What’s going on with Huawei, China, Canada and the US?

I’ve been following the intriguing story about the US effort to extradite from Canada Meng Wanzhou, Huawei’s chief financial officer and the daughter of Huawei’s founder. The case raises many Interesting questions, including why the US Government chose Canada, why it chose to initiate the action at this time, what coordination actually occurred within the USG, how did the Canadian government analyze the situation before acting and what actions will the PRC take other than those already reported.

On the coordination on China policy within the US Government, it remains unclear whether this move is part of a well-thought out, overall carrot/stick policy, a move by hardliners trying to torpedo any possible agreement with the PRC or a move by Justice, Homeland Security and State (and Treasury??) simply to pursue an independent track relating to law enforcement despite its impact on the trade negotiations.

There may well have been poor and thoughtless USG coordination in this case, but at least one report indicated that John Bolton knew this was coming (while another report has said no one who attended the Trump-Xi dinner knew before that occasion). One cannot eliminate at this point the suspicion of mischievous interference with the Sino-American effort to resolve the trade dispute.

Canada’s willingness to make the arrest is also notable and must have been the product of extensive negotiations within the Government and with the U.S. Yet whoever did the final calculations on the Canadian side may now regret that decision because of the increasingly severe damage to Ottawa’s relations with Beijing, although Canada has on a number of occasions stood up against the PRC on international law matters.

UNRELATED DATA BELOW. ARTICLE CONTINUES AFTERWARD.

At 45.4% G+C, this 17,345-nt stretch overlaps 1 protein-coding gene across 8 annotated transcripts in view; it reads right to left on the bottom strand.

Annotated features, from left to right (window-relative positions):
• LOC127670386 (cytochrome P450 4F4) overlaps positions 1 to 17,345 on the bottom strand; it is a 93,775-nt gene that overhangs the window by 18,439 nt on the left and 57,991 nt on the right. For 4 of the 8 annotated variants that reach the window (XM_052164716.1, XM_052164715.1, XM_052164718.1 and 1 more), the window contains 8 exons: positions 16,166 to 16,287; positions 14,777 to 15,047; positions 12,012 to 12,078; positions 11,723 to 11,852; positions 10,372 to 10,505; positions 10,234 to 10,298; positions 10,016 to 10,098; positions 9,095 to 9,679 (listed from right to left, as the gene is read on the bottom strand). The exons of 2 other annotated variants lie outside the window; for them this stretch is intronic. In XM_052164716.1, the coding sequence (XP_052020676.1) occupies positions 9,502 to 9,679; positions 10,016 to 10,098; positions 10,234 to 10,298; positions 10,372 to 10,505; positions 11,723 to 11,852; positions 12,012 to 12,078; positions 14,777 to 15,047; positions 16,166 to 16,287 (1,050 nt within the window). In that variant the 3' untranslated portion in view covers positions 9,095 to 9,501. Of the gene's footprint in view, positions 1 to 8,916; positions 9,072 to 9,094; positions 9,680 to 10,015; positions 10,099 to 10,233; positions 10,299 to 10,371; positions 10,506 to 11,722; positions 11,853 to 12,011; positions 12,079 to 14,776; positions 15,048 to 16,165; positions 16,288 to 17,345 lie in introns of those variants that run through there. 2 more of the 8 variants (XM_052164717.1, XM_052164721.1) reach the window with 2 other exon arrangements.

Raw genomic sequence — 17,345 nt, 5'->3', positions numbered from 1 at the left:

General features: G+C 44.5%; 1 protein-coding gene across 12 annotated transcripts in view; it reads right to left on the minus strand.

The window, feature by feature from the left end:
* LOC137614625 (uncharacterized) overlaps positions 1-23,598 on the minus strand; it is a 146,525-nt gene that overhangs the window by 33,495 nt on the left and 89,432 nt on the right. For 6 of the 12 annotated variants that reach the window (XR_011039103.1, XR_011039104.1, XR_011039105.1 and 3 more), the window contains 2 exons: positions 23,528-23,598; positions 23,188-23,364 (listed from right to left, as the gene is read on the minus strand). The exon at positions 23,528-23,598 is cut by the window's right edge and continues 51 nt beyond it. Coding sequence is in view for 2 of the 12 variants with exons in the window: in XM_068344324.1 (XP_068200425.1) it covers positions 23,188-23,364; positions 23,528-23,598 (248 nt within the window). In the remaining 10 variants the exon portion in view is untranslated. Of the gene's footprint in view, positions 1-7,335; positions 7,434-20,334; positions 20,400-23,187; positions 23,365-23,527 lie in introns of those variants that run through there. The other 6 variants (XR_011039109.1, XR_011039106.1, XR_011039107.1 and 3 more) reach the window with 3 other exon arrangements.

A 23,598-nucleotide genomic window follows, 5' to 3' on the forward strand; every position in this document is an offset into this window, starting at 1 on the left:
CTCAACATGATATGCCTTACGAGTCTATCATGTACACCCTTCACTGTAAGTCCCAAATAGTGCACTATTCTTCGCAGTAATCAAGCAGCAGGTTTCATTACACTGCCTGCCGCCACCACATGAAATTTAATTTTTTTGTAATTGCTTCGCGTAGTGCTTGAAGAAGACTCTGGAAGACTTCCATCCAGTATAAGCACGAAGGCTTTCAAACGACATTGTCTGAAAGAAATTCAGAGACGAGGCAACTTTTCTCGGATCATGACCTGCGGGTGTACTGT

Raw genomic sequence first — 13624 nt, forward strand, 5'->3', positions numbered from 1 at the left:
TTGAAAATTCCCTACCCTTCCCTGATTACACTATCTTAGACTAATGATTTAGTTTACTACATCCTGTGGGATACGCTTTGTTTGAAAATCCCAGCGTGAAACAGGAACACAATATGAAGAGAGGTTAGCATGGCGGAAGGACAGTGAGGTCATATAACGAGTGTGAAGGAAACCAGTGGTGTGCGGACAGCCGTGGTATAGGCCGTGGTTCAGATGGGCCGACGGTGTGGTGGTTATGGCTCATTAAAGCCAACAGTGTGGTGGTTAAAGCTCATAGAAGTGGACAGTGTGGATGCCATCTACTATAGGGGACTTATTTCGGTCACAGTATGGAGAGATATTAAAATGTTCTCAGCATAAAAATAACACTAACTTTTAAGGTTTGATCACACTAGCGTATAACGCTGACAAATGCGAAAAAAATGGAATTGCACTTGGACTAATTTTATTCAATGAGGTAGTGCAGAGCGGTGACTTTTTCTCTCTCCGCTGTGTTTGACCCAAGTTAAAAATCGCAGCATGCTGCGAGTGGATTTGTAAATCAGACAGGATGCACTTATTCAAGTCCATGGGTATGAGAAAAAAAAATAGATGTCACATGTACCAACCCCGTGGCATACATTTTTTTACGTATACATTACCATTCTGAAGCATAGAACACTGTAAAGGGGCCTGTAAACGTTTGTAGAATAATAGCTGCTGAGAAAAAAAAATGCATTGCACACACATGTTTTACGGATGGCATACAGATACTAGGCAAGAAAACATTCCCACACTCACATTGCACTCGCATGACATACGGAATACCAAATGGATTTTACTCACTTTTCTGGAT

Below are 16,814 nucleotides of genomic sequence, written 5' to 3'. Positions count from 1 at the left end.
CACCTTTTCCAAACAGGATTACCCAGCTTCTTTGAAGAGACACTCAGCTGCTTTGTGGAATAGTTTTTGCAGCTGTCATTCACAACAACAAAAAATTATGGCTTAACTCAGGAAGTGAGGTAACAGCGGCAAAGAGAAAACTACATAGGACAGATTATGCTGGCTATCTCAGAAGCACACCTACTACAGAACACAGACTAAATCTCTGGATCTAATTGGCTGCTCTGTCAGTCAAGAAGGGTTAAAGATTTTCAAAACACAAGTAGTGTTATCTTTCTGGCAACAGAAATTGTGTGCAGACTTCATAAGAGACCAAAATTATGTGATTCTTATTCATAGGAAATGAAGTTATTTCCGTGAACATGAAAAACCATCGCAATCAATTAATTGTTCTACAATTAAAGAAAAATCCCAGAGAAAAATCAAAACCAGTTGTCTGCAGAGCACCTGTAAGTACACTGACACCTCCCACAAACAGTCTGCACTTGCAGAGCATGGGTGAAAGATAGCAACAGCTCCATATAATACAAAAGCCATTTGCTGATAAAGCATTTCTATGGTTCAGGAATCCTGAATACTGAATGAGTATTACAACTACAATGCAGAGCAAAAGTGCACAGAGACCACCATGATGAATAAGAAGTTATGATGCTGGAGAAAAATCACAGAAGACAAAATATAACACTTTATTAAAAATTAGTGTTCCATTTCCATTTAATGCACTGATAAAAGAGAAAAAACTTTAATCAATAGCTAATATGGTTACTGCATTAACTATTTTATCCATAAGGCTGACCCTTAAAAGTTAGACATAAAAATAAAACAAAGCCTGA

What the independent Canadian courts are likely to do with the extradition request may be another matter. Without detailed knowledge of the case presented, prediction is always hazardous but it is unlikely that the request will fail, although some able Canadian lawyers may argue that the matter is “political” rather than legal and therefore inappropriate for extradition. I felt confident that bail would be granted with restrictions on Ms. Meng’s activities since bail was granted to Mr. Lai Changxing of China after he illegally fled to Canada to avoid, at least for many years, being prosecuted in China for being allegedly the greatest smuggler in Chinese history!

What I find attractive in the Canadian Huawei case is the attention it has directed not only to the extraterritorial application of criminal law but also to extradition treaties and relevant domestic legislation, procedures and court adjudication as well as related problems of rendition, deportation, repatriation and ad hoc interstate negotiations that increasingly confront China, the U.S. and others. Hong Kong and Taiwan also struggle with these issues in relation to Beijing.

Of course, the USG might have sought Meng’s extradition from China itself, even in the absence of a US-PRC extradition treaty. It is not necessary for two countries to have a bilateral extradition treaty in order to achieve extradition or a similar result such as through deportation. Informal negotiations often accomplish extradition or the equivalent goal. The US does have an extradition treaty with Hong Kong, where Ms. Meng undoubtedly spends a lot of time, but Beijing would plainly have ordered the Hong Kong Government to deny cooperation, as it did not long ago in a less important case, for the first time in the twenty-year history of  the US-HK agreement.

It is laughable that Global Times should call this lawful, official international process “hooliganism”. The PRC is notorious for real officially-authorized “hooliganism”. And now, in its retaliation against Canadian nationals in China, the PRC is again demonstrating its zest for abusing criminal justice!

Taiwan-Japanese Relations and a Rock!

By Jerome A. Cohen

 Aerial view of Okinotorishima, Japan. (source:  国土交通省関東地方整備局 , Japan)

Aerial view of Okinotorishima, Japan. (source: 国土交通省関東地方整備局, Japan)

Taiwan and Japan, despite the absence of formal diplomatic relations, have just signed another agreement and four MoUs on commercial and various matters, in the context of closer ties since President Tsai Ing-wen took office in Taiwan in 2016. I wonder what is going on in the quiet negotiations between Taiwan and Japan over the more sensitive Japanese claim that Okinitorishima is entitled to an Exclusive Economic Zone (EEZ) of 200 nautical miles and therefore Japan can restrict Taiwan fishermen from large and rich areas.